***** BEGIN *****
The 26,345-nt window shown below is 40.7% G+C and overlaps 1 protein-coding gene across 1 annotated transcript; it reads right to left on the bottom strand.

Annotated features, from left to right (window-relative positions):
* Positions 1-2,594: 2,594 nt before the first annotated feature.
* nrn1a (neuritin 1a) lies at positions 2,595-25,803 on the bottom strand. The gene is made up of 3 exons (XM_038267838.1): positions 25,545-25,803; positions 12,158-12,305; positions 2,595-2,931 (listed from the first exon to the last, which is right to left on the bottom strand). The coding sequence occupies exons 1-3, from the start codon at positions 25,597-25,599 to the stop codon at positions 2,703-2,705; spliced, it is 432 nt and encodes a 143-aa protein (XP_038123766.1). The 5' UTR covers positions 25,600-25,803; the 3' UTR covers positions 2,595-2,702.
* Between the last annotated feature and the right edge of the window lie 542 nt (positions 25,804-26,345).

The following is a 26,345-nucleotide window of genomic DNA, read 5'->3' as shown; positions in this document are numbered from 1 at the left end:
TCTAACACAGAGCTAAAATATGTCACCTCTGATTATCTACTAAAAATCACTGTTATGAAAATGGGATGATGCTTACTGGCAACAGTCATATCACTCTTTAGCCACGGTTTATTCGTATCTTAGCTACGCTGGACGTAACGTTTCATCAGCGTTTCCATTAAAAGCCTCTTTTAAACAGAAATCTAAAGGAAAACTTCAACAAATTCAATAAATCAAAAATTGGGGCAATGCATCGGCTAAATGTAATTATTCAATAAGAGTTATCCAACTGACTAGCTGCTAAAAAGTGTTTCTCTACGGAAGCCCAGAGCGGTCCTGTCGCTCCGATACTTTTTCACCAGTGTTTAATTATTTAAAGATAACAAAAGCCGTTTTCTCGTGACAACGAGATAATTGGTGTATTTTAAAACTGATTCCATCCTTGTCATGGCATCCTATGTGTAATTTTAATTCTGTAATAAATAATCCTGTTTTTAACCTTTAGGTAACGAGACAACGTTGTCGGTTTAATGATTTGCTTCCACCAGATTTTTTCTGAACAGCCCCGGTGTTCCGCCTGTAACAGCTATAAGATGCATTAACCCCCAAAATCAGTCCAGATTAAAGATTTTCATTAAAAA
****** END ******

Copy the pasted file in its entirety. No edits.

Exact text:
The 26,345-nt window shown below is 40.7% G+C and overlaps 1 protein-coding gene across 1 annotated transcript; it reads right to left on the bottom strand.

Annotated features, from left to right (window-relative positions):
* Positions 1-2,594: 2,594 nt before the first annotated feature.
* nrn1a (neuritin 1a) lies at positions 2,595-25,803 on the bottom strand. The gene is made up of 3 exons (XM_038267838.1): positions 25,545-25,803; positions 12,158-12,305; positions 2,595-2,931 (listed from the first exon to the last, which is right to left on the bottom strand). The coding sequence occupies exons 1-3, from the start codon at positions 25,597-25,599 to the stop codon at positions 2,703-2,705; spliced, it is 432 nt and encodes a 143-aa protein (XP_038123766.1). The 5' UTR covers positions 25,600-25,803; the 3' UTR covers positions 2,595-2,702.
* Between the last annotated feature and the right edge of the window lie 542 nt (positions 25,804-26,345).

The following is a 26,345-nucleotide window of genomic DNA, read 5'->3' as shown; positions in this document are numbered from 1 at the left end:
TCTAACACAGAGCTAAAATATGTCACCTCTGATTATCTACTAAAAATCACTGTTATGAAAATGGGATGATGCTTACTGGCAACAGTCATATCACTCTTTAGCCACGGTTTATTCGTATCTTAGCTACGCTGGACGTAACGTTTCATCAGCGTTTCCATTAAAAGCCTCTTTTAAACAGAAATCTAAAGGAAAACTTCAACAAATTCAATAAATCAAAAATTGGGGCAATGCATCGGCTAAATGTAATTATTCAATAAGAGTTATCCAACTGACTAGCTGCTAAAAAGTGTTTCTCTACGGAAGCCCAGAGCGGTCCTGTCGCTCCGATACTTTTTCACCAGTGTTTAATTATTTAAAGATAACAAAAGCCGTTTTCTCGTGACAACGAGATAATTGGTGTATTTTAAAACTGATTCCATCCTTGTCATGGCATCCTATGTGTAATTTTAATTCTGTAATAAATAATCCTGTTTTTAACCTTTAGGTAACGAGACAACGTTGTCGGTTTAATGATTTGCTTCCACCAGATTTTTTCTGAACAGCCCCGGTGTTCCGCCTGTAACAGCTATAAGATGCATTAACCCCCAAAATCAGTCCAGATTAAAGATTTTCATTAAAAA